The Varsity: Owners of Atlanta icon face a big decision
Find Matt on Facebook (facebook.com/mattkempnercolumnist) and Twitter (@MattKempner) or email him at [email protected]
Items removed from The Varsity’s menu over the years:
Barbecue (they may bring it back)
Items added to The Varsity’s menu in recent years:
Sweet potato pie (fall seasonal item)
Triple stack bacon cheeseburger (a nod to competitors doing bigger burgers)
Where The Varsity restaurants are:
Atlanta on North Avenue (the original)
Kennesaw (near Town Center at Cobb mall)
Concourse C and F of Atlanta’s Hartsfield-Jackson International Airport (licensed to an outside owner/operator, HMSHost)
Is The Varsity OK? That’s what I asked its president, Gordon Muir, whose mom is the CEO and whose grandfather founded the restaurant chain that is as Atlanta as Atlanta.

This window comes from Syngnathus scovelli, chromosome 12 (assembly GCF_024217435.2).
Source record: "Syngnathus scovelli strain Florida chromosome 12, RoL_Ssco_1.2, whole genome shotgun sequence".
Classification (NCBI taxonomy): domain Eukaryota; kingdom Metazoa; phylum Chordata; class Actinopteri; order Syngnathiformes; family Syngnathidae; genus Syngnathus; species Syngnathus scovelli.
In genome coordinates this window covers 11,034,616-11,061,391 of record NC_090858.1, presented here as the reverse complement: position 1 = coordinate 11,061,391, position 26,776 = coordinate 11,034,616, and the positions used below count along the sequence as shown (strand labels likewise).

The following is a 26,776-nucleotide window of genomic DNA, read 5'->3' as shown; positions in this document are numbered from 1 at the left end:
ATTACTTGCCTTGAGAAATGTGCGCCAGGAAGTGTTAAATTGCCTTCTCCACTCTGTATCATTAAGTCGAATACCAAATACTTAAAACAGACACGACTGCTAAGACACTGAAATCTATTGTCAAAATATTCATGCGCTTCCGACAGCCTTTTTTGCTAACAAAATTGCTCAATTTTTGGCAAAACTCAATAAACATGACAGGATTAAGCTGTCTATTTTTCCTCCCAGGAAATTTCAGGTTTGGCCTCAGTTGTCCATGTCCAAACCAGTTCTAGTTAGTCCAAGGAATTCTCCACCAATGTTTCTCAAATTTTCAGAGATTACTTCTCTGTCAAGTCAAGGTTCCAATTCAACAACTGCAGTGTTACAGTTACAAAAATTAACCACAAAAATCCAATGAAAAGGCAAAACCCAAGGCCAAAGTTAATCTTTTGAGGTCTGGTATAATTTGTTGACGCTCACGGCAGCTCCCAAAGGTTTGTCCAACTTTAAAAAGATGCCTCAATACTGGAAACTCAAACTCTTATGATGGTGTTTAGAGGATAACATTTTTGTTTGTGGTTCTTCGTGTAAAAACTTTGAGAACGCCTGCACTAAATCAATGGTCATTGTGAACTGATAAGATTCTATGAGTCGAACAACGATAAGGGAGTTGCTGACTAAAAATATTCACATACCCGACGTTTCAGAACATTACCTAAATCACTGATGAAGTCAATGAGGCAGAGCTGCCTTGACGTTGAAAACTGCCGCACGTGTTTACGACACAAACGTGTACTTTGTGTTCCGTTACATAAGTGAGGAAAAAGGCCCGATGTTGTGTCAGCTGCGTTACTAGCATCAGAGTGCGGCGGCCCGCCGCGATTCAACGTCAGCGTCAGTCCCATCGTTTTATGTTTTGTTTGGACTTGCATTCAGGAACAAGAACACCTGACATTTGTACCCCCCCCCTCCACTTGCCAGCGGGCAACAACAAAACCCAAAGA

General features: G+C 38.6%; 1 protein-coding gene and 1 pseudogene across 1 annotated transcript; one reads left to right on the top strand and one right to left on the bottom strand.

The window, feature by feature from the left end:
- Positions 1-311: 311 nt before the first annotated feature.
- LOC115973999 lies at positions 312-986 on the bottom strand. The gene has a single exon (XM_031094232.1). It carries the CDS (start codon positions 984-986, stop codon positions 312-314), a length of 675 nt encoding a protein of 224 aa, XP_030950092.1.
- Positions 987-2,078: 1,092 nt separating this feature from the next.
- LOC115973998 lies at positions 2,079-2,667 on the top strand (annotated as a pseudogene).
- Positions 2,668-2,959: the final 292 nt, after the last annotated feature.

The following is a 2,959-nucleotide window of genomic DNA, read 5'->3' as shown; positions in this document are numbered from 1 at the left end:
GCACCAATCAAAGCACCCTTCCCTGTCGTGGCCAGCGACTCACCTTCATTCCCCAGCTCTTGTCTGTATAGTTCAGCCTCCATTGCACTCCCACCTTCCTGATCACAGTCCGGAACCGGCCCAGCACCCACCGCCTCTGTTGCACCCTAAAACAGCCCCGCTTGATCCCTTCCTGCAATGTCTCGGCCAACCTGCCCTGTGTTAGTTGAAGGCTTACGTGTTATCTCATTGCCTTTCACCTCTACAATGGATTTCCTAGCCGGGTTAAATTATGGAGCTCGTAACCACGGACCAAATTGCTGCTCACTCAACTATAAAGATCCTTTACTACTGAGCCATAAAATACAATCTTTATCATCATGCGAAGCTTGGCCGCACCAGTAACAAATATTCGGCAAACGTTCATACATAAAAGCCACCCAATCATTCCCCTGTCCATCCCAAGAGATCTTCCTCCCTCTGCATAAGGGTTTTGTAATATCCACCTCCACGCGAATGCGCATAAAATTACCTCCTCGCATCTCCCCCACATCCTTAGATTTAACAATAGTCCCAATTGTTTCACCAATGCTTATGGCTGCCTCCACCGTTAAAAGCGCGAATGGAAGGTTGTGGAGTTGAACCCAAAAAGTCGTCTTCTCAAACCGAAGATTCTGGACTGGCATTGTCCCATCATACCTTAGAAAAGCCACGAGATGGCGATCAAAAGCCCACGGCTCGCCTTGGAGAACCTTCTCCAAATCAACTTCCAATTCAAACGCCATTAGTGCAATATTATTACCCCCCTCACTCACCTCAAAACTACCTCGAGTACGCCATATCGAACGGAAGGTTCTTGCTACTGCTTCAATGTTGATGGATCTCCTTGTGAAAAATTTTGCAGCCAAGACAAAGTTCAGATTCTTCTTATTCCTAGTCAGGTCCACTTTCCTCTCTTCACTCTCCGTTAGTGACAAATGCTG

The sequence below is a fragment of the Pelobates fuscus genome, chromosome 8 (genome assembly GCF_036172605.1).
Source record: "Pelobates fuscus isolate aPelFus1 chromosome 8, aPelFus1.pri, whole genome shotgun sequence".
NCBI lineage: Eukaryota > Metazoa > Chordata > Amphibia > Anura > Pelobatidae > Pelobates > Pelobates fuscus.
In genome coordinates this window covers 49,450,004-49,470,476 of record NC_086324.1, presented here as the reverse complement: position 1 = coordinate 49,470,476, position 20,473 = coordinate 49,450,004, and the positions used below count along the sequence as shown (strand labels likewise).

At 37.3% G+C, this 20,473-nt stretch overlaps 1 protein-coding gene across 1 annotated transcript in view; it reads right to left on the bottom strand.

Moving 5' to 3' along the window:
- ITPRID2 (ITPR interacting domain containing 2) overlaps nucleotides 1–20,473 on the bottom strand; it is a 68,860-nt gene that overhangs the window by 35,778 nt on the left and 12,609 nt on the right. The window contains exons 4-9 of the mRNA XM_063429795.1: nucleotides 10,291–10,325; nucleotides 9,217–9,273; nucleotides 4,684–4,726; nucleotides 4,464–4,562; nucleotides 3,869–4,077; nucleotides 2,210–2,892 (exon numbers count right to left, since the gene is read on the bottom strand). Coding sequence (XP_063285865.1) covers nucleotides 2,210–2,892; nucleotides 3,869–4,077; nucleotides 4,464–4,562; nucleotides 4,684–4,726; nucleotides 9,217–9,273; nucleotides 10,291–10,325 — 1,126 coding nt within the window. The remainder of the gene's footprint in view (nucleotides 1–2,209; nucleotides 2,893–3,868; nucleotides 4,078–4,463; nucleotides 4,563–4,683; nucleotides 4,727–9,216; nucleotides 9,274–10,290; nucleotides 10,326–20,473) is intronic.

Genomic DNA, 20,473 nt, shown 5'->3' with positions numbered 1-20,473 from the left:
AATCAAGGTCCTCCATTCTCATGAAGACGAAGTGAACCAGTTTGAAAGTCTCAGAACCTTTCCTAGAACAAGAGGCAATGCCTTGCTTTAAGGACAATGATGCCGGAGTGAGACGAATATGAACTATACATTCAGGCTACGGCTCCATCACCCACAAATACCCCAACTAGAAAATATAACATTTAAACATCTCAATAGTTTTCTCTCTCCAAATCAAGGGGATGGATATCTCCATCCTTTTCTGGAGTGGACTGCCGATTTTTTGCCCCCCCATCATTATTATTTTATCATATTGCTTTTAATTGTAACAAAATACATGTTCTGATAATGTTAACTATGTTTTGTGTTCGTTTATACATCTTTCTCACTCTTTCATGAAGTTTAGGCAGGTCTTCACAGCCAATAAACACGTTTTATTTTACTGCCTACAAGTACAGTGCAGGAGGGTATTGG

It seemed like a fair question given the recent sudden closing of The Varsity's Alpharetta restaurant, leaving all of north Fulton un-Varsitized a dozen years after the outpost opened there.
The Varsity, a family-owned business, is at crossroads that’s bigger than its original Atlanta perch at the corner of North Avenue and Spring Street.
Muir said the Alpharetta restaurant near Haynes Bridge Road was in a poor location and was too big and too expensive for the amount of business it did.
But he told me The Varsity is doing “very well” overall and sales companywide have been up every year for the past 10 years.
Now, in fact, Muir and his brother-in-law, John Browne, the chain’s vice president, want to spread small Varsity restaurants across Georgia. But first they have to convince Muir’s mom, Nancy Simms, who is most focused on ensuring the legacy of the restaurants they already have.
Come March 1, they have a decision to make.